‘Sanctuary city’ rumors are incorrect information, Lakewood responds
LAKEWOOD, Colo. (KDVR) — Concern over Lakewood becoming a sanctuary city for migrants sparked an emergency community meeting Tuesday night amid what the city is calling incorrect information about a response to the crisis.
Hundreds of citizens packed a meeting room, flowing into the parking lot. The major turnout for an emergency citizens’ town hall came after a last-minute location change. A permit was originally submitted under the group Lakewood Concerned Citizens, requesting to host the meeting at a Lakewood school.
The concerns involved the idea of Lakewood potentially housing migrants.
“I would like to make it very clear that City Council has never, in my time sitting on council, has never had a conversation around becoming a sanctuary city,” Lakewood Mayor Wendi Strom said to FOX31.
“It’s absolutely true that City Council is not discussing anything using the word sanctuary. They use words like good neighbor, welcoming, inclusive, supporting, sheltering,” said Karen Morgan, who spoke at the meeting. “Well, one definition of a sanctuary is the condition of being protected or comforted. Synonym: shelter.”
Community members say they want to know what’s happening after council members discussed meeting with Denver government officials about the migrant crisis.
“Why why did our city manager go to the city of Denver to see how they can help, how is Lakewood going to help the city of Denver with this migrant issue?” said Mary Janssen, former Lakewood City Council member.
Lakewood releases statement on migrant concerns
The city of Lakewood shared the following in part of a statement regarding this topic: “The only action City Council has taken during its January meetings has been to direct the city manager to meet with the City of Denver’s staff as quickly as possible to better understand the migrant crisis, its impacts and the needs as well as possible options for Lakewood to work with Denver on this crisis in the spirit of ‘being a good neighbor.’”
“I have met with my city manager, who was in the meeting, and there was not a request for Lakewood to house migrants at all,” Strom said. “This has created a lot of frustration and anger in our community that is not necessary. We are not making these big sweeping changes. And these would be changes that we would bring to the public if that was something that we were going to do. But that’s not happening.”
“It’s technically true. Denver may not be asking us. We’re asking them, ‘Can we help you?’” Morgan said.
The city issued the following statement in response to concerns, which is reproduced in full:
To keep residents as informed as possible, we want to address incorrect information that has appeared in opinion pieces in the news media and on social media regarding the City Council’s discussion about migrants arriving in Denver.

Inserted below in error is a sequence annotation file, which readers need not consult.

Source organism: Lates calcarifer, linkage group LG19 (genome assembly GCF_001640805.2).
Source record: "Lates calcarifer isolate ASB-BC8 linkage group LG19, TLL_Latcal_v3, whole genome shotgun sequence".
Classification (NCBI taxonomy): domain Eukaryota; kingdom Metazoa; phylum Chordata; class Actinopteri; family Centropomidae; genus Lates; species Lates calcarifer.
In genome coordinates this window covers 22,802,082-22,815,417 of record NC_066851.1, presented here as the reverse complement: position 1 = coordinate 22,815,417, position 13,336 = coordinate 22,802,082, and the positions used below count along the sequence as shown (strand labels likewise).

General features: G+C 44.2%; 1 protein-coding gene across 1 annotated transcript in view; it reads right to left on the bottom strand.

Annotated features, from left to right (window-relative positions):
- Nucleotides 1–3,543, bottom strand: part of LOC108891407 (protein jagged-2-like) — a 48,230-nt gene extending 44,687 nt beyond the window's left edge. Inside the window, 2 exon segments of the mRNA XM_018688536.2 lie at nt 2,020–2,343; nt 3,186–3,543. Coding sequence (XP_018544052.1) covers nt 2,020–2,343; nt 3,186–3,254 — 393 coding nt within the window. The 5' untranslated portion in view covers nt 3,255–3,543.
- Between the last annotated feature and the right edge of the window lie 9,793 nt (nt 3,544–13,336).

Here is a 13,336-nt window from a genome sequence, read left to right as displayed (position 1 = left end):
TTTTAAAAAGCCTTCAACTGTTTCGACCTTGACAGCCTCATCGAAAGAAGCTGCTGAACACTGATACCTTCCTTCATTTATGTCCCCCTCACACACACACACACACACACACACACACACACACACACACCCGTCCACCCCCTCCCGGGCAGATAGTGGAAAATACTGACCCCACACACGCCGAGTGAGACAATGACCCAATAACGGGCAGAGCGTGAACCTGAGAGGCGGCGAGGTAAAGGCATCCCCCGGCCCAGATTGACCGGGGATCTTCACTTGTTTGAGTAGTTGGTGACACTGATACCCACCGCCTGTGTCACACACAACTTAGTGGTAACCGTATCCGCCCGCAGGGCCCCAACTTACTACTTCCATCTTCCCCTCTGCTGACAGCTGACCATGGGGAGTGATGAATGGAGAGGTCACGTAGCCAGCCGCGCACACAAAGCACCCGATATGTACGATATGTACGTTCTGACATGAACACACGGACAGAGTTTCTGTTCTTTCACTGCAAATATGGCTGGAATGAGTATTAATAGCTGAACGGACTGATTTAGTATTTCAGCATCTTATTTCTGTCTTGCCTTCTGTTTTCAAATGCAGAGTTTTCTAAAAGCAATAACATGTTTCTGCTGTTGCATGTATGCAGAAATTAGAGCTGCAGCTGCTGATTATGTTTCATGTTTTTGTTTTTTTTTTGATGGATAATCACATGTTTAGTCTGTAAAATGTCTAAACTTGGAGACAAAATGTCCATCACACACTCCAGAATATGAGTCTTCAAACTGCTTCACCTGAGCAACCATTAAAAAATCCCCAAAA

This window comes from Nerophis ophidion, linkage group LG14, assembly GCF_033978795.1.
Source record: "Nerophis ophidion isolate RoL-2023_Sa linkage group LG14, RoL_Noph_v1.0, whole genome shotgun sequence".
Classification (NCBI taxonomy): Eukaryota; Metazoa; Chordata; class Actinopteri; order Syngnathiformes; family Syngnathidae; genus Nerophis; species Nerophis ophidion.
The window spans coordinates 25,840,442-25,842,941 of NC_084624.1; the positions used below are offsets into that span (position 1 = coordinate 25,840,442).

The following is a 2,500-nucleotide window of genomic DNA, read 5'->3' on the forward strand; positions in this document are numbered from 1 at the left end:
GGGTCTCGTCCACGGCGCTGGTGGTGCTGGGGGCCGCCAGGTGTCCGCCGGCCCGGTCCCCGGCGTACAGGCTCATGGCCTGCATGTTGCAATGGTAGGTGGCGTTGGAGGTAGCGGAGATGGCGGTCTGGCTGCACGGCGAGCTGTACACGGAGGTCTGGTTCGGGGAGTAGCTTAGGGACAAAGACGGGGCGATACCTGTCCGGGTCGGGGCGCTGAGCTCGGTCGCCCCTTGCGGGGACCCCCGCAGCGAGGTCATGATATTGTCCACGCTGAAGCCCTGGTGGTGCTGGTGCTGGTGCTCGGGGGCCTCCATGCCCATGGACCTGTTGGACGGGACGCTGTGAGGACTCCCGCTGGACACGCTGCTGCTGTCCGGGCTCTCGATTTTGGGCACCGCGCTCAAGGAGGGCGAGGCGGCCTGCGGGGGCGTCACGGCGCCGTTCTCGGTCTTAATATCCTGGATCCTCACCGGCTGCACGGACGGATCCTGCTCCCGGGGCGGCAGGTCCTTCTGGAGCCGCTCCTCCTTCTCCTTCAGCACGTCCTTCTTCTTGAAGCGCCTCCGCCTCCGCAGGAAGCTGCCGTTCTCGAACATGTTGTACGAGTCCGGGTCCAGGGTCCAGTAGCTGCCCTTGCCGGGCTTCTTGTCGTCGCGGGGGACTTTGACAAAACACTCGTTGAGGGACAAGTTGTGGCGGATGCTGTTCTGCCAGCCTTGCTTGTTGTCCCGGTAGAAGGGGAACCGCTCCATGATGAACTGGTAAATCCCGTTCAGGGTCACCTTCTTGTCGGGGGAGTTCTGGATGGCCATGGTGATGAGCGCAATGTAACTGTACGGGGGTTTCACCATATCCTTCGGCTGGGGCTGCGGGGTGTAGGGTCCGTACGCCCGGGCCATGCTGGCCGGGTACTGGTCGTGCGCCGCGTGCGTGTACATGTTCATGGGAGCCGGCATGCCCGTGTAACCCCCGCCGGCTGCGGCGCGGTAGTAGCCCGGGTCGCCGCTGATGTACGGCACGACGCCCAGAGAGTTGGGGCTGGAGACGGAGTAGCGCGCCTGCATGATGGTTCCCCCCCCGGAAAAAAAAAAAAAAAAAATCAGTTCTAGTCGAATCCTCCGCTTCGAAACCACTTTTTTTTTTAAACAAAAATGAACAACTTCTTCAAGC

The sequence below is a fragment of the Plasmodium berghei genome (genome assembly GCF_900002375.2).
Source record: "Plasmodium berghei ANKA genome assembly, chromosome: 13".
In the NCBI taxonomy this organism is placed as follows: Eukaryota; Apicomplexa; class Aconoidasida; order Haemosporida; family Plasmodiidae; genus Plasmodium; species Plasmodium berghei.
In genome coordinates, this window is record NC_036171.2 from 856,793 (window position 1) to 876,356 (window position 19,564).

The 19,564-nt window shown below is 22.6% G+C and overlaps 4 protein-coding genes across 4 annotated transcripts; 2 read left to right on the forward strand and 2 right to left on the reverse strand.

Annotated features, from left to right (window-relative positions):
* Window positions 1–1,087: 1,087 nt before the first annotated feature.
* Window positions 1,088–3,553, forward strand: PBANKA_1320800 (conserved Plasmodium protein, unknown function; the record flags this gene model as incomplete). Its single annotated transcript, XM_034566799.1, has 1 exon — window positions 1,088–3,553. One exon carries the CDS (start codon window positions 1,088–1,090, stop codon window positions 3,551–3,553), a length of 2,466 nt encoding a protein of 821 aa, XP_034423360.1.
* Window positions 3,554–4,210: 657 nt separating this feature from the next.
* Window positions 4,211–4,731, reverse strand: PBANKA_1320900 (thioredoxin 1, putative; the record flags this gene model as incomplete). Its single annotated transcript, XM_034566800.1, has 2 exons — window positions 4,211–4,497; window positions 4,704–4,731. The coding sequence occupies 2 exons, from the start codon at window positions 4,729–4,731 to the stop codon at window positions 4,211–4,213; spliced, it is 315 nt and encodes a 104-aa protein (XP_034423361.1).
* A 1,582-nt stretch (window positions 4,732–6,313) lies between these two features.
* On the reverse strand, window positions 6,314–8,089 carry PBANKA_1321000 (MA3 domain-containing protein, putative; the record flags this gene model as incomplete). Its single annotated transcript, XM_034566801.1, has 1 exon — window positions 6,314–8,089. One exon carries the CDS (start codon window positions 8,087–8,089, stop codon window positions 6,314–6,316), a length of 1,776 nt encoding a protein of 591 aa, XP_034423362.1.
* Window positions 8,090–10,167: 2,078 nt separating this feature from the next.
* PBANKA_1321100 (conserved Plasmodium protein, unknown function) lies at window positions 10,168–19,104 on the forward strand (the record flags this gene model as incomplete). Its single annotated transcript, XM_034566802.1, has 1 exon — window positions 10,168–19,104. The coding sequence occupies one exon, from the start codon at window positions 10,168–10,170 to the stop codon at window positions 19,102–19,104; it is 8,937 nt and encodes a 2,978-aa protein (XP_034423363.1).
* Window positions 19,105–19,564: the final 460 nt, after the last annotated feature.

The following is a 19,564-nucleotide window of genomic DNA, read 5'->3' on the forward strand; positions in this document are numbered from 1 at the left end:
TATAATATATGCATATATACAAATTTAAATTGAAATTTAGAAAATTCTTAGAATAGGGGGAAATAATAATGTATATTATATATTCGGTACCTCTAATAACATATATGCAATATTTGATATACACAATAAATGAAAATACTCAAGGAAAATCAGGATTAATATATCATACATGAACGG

- Lakewood City Council is not considering designating Lakewood as a “sanctuary city.” No council member has made this proposal, and it is not something the City Council is considering or planning to consider in the near future
- No council member proposed housing migrants arriving in Denver in vacant Jeffco public schools, which the City of Lakewood does not own, manage, operate or control.
- The only action City Council has taken during its January meetings has been to direct the city manager to meet with the City of Denver’s staff as quickly as possible to better understand the migrant crisis, its impacts and the needs as well as possible options for Lakewood to work with Denver on this crisis in the spirit of “being a good neighbor.”
- Council also directed the city manager to provide a report of the meeting with Denver staff during the Feb. 12 City Council meeting to determine any possible next steps.
- The City Council’s discussion of this issue during its Jan. 8, 2024, meeting can be reviewed online.
- The focus of this request is to address the humanitarian crisis through such avenues as mobilizing nonprofit organizations in Lakewood to support Denver’s needs and are not an attempt to offer housing in Lakewood. The city’s role in this example could be providing access to information and resources or connecting individuals in need with nonprofits and volunteers in our community.
- This kind of work is a proactive step to keep the community safe, to ensure resources aren’t overwhelmed and to respond strategically and compassionately to everyone who is involved.
City of Lakewood
Community members expressed plans to attend the next city council meeting to express their concerns and listen to what the meeting with Denver entails.